Egypt state television broadcasted a video depicting in a sinister light the Italian PhD student Giulio Regeni, who was tortured and murdered in the country in February 2016, as activists renew demands for truth about the young man's death.
The footage shows Regeni talking to Mohammed Abdallah, head of an unofficial street vendors union, about applying for funding from the British foundation Antipode, which had made available as much as £10,000 for social inclusion projects in developing countries.
In the recording, Abdallah repeatedly asked Regeni for ways to get access to the funding, saying he needed money as his daughter underwent surgery and his wife needed cancer treatment.
The full transcript of the recording, published on the Italian newspaper La Repubblica, shows that Regeni stated the money could not be used for personal purposes and he had no interest in the country other than conducting his research.
"I have no authority. I am just a foreigner in Egypt. I am a researcher and I care about continuing my research project. That is what I, Giulio, care about. And I care that you as street vendors benefited from the funds in an official way, as required by the project and the British", he said.
Egyptian state media has long been suggesting the Cambridge student, whose research focused on trade unions in the country, was actually trying to stir unrest. The video appears to be filmed by Abdallah, who admitted last December he was working with the secret services.
Abdallah told the Arab version of the Huffington Post that he was the one who denounced Regeni as a spy to the Egyptian authorities. He said: "He was a foreign guy who was asking strange questions about national security. The last time I spoke to him over the phone was 22 January, I recorded the phone call and sent it to the Interior Ministry."
Three days later, on 25 January 2016, Giulio disappeared. His lifeless body was found in a street outside Cairo on 3 February, bearing the marks of torture. Since then, Giulio's family, friends and activists have not stopped demanding to know the truth about his death.
On Sunday 22 January, the same day the video was published, Egypt finally agreed to Italy's request to send experts to try and retrieve footage from security cameras at a Cairo metro station where Regeni was spotted the day he was abducted, hoping to find clues about the circumstances of his disappearance.
The day in which Regeni went missing marked the fifth anniversary of the beginning of the uprising that led to the fall of dictator Hosni Mubarak. The heavy police presence on the streets of Cairo that night, as well as six witnesses reports unveiled in a Reuters investigation, has led to strong suspicions that Egyptian security forces were behind his abduction and death.
Egypt's government has always denied involvement of its security forces in Regeni's murder, and suggested several alternative scenarios in the past year. At first, it was hypothesised he was killed in a road accident, then it claimed that Regeni had been kidnapped and killed by a gang, only for this story to be debunked too. Italy recalled its ambassador in April last year over Cairo's alleged lack of cooperation in the investigation.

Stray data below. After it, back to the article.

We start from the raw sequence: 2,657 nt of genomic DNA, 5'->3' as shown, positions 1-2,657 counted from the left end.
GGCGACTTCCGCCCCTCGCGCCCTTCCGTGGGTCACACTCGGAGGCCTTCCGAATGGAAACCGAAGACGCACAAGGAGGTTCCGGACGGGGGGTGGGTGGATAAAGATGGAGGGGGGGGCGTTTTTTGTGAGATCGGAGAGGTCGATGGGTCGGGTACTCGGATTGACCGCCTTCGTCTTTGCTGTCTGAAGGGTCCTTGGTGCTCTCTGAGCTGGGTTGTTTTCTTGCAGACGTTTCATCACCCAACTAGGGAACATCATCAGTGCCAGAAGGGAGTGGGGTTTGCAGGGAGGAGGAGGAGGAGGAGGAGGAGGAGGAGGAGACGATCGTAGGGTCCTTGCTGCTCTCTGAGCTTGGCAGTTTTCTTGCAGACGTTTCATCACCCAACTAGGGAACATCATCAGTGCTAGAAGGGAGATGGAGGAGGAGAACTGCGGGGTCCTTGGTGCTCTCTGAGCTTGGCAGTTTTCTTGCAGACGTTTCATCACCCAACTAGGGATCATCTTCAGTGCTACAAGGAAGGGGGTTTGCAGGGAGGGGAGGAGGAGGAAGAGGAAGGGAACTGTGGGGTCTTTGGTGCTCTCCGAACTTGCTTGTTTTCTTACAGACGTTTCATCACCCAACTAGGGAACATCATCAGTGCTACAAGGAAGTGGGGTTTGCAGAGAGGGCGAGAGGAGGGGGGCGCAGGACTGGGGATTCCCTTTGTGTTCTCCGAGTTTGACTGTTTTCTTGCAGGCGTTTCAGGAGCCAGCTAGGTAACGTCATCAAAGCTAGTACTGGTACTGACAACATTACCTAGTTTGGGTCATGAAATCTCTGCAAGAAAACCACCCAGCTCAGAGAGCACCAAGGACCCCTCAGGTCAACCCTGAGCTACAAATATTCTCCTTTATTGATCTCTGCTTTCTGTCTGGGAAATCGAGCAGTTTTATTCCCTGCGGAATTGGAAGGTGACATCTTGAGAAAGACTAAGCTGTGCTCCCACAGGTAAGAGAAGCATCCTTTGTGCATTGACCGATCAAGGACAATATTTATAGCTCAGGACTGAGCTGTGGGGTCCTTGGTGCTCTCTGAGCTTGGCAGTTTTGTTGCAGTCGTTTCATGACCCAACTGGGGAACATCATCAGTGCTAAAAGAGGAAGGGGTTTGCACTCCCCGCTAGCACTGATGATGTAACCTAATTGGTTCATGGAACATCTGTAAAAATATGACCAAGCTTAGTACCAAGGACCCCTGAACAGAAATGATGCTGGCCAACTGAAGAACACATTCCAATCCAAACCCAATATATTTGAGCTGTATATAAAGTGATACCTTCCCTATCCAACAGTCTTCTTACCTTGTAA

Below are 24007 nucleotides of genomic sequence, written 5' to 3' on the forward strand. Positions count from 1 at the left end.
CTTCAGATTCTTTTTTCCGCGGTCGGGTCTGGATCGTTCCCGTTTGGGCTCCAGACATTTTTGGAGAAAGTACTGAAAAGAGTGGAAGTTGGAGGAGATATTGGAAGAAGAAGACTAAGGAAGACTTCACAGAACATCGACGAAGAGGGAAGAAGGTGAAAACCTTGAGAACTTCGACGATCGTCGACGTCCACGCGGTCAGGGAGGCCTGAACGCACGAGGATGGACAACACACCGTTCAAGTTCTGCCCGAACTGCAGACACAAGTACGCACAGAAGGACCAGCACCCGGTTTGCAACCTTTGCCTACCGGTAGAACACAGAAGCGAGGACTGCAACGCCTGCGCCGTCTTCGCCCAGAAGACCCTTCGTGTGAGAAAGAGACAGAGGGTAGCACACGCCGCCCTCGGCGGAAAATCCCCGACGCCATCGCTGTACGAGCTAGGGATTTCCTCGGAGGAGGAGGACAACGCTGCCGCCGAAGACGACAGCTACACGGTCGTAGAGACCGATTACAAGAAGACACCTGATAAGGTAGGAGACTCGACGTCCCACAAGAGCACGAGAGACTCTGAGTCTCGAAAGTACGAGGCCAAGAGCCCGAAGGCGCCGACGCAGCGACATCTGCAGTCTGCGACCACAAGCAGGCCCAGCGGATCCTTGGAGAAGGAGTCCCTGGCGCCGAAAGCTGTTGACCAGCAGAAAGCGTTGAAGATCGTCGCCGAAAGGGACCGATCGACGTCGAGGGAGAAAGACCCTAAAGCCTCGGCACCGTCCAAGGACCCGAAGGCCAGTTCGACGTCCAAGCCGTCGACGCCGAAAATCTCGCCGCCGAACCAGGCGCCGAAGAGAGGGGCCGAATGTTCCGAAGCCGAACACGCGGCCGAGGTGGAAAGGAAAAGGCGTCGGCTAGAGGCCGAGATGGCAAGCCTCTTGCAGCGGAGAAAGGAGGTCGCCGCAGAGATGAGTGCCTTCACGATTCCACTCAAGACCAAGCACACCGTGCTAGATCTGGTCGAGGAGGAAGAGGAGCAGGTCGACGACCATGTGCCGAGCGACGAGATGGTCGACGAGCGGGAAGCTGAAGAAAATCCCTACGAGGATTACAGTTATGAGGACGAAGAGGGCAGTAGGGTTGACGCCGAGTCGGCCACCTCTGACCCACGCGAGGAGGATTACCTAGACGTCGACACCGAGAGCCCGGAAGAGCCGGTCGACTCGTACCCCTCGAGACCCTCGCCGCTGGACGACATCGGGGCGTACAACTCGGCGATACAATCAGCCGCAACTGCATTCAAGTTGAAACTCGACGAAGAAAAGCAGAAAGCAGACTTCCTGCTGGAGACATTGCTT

Amnesty International in Italy has spearheaded the campaign to uncover the truth about the murder. Yellow banners reading "Truth for Giulio Regeni" have been prominently displayed in universities and institutional buildings across the country.
Amnesty has organised a march in Rome on the evening of 25 January, one of more than 20 events marking a year since Regeni's disappearance, to honour his memory and renew demands for truth. In the UK, Cambridge university students are gathering on 23 January to remember their fellow student, and the Italian society at the London School of Economics has planned an event for 3 February.
Amnesty demands that Egypt make concrete steps to admit its responsibility in Regeni's death, apologise, and suspend the current arbitrary detention of several activists. It also demands that Italy suspend the sale of weapons and surveillance software to the Egyptian government, which is often condemned for its violation of human rights.
An Irish citizen, Ibrahim Halawa, has been in prison after being arrested during a siege at the Al-Fath mosque in Cairo in 2013. His trial has been adjourned 15 times since, his lawyer told the BBC in November.
Amnesty spokesperson Riccardo Noury told IBTimes UK there has not been sufficient pressure from the Italian and foreign governments to demand truth from Egypt. "The Italian government are walking a tightrope, doing a balancing act between asking for truth for Giulio Regeni and keeping good relations with Egypt.
"They try to achieve both, but I think that after a year without truth, Italy should not normalise nor accept a convenient truth, but work harder to obtain the real truth. This is a country where millions of people have taken Giulio's fate at heart, they won't forget about him from one day to the other," Noury said.
The demonstration in Rome on Wednesday will try to show just that, bringing together the hundreds of people who have been active online in the past year demanding truth for Giulio Regeni. Noury said: "In Italy we are used to fighting for a long time for truth and justice, we will not give up."